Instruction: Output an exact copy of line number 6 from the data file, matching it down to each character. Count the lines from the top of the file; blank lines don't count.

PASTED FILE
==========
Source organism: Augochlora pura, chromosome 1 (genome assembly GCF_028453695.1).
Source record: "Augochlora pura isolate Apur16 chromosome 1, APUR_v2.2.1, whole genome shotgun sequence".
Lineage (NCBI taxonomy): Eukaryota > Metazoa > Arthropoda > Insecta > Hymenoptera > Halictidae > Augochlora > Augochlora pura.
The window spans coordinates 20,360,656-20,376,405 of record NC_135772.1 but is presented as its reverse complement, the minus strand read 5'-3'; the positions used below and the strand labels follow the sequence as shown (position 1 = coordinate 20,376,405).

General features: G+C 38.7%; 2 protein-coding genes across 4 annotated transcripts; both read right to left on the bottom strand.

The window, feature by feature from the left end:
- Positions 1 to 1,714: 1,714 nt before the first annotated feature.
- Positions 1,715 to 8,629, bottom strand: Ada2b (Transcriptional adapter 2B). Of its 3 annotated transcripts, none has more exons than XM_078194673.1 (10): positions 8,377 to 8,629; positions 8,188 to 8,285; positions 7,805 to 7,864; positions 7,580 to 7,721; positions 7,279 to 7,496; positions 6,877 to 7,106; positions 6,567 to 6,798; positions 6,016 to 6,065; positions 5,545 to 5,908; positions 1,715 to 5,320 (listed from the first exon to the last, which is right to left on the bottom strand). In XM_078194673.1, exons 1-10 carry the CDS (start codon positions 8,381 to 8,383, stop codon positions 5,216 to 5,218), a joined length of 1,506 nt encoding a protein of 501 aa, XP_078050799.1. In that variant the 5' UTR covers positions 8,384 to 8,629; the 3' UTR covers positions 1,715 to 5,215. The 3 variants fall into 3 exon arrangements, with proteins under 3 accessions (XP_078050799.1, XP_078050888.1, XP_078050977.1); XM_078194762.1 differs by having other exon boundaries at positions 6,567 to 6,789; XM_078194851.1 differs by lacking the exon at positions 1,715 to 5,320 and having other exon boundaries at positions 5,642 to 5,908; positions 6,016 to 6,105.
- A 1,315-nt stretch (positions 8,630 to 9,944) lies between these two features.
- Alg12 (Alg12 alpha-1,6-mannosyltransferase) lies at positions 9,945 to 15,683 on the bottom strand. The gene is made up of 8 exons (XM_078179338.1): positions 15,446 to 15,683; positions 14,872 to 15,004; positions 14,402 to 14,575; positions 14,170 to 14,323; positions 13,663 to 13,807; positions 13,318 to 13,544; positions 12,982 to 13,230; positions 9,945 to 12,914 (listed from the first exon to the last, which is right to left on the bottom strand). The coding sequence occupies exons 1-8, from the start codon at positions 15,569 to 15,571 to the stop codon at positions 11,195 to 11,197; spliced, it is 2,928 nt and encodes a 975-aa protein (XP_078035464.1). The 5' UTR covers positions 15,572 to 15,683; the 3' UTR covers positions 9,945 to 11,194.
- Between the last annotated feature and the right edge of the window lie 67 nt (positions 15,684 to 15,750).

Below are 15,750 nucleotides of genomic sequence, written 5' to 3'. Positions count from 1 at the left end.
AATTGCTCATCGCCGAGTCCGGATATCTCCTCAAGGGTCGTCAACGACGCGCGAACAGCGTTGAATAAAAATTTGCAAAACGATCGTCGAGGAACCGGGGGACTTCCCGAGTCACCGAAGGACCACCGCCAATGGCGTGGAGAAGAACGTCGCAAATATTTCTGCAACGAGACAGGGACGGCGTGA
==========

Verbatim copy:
The window, feature by feature from the left end: